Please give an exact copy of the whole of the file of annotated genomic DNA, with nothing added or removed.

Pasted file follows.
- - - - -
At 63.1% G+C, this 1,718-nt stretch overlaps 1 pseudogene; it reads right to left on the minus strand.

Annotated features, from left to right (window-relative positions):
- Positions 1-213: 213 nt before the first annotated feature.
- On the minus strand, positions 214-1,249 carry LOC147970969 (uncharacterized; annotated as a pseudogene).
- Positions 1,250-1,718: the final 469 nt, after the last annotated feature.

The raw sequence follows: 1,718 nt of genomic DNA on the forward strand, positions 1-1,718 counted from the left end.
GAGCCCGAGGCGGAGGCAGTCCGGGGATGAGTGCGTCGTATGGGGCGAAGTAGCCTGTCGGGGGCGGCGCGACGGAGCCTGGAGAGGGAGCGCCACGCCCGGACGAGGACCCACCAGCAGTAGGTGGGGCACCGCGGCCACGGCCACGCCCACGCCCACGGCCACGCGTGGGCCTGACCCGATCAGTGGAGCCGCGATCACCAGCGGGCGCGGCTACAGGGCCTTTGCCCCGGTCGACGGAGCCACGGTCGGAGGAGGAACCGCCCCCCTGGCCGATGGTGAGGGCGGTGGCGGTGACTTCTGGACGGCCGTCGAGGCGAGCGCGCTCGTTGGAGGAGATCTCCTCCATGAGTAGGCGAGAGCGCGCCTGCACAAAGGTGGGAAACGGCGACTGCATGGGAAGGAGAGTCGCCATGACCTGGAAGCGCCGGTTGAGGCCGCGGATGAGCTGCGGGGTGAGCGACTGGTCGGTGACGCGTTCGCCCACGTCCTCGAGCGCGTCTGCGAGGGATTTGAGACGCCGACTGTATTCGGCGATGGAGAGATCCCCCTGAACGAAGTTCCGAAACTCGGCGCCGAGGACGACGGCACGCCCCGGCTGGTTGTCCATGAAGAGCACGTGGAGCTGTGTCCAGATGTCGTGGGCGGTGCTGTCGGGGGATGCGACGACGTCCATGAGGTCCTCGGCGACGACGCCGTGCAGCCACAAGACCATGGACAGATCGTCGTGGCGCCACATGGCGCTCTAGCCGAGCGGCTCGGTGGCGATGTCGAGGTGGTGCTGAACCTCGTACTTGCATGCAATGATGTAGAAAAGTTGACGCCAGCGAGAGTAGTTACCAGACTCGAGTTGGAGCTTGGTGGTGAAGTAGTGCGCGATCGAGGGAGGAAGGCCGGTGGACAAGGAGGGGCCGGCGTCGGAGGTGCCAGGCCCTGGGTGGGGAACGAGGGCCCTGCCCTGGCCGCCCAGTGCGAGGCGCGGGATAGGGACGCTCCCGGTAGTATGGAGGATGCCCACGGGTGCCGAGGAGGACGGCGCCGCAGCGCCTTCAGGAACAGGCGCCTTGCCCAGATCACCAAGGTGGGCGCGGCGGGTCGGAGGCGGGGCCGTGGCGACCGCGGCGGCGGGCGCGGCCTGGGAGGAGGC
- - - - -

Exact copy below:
At 63.1% G+C, this 1,718-nt stretch overlaps 1 pseudogene; it reads right to left on the minus strand.

Annotated features, from left to right (window-relative positions):
- Positions 1-213: 213 nt before the first annotated feature.
- On the minus strand, positions 214-1,249 carry LOC147970969 (uncharacterized; annotated as a pseudogene).
- Positions 1,250-1,718: the final 469 nt, after the last annotated feature.

The raw sequence follows: 1,718 nt of genomic DNA on the forward strand, positions 1-1,718 counted from the left end.
GAGCCCGAGGCGGAGGCAGTCCGGGGATGAGTGCGTCGTATGGGGCGAAGTAGCCTGTCGGGGGCGGCGCGACGGAGCCTGGAGAGGGAGCGCCACGCCCGGACGAGGACCCACCAGCAGTAGGTGGGGCACCGCGGCCACGGCCACGCCCACGCCCACGGCCACGCGTGGGCCTGACCCGATCAGTGGAGCCGCGATCACCAGCGGGCGCGGCTACAGGGCCTTTGCCCCGGTCGACGGAGCCACGGTCGGAGGAGGAACCGCCCCCCTGGCCGATGGTGAGGGCGGTGGCGGTGACTTCTGGACGGCCGTCGAGGCGAGCGCGCTCGTTGGAGGAGATCTCCTCCATGAGTAGGCGAGAGCGCGCCTGCACAAAGGTGGGAAACGGCGACTGCATGGGAAGGAGAGTCGCCATGACCTGGAAGCGCCGGTTGAGGCCGCGGATGAGCTGCGGGGTGAGCGACTGGTCGGTGACGCGTTCGCCCACGTCCTCGAGCGCGTCTGCGAGGGATTTGAGACGCCGACTGTATTCGGCGATGGAGAGATCCCCCTGAACGAAGTTCCGAAACTCGGCGCCGAGGACGACGGCACGCCCCGGCTGGTTGTCCATGAAGAGCACGTGGAGCTGTGTCCAGATGTCGTGGGCGGTGCTGTCGGGGGATGCGACGACGTCCATGAGGTCCTCGGCGACGACGCCGTGCAGCCACAAGACCATGGACAGATCGTCGTGGCGCCACATGGCGCTCTAGCCGAGCGGCTCGGTGGCGATGTCGAGGTGGTGCTGAACCTCGTACTTGCATGCAATGATGTAGAAAAGTTGACGCCAGCGAGAGTAGTTACCAGACTCGAGTTGGAGCTTGGTGGTGAAGTAGTGCGCGATCGAGGGAGGAAGGCCGGTGGACAAGGAGGGGCCGGCGTCGGAGGTGCCAGGCCCTGGGTGGGGAACGAGGGCCCTGCCCTGGCCGCCCAGTGCGAGGCGCGGGATAGGGACGCTCCCGGTAGTATGGAGGATGCCCACGGGTGCCGAGGAGGACGGCGCCGCAGCGCCTTCAGGAACAGGCGCCTTGCCCAGATCACCAAGGTGGGCGCGGCGGGTCGGAGGCGGGGCCGTGGCGACCGCGGCGGCGGGCGCGGCCTGGGAGGAGGC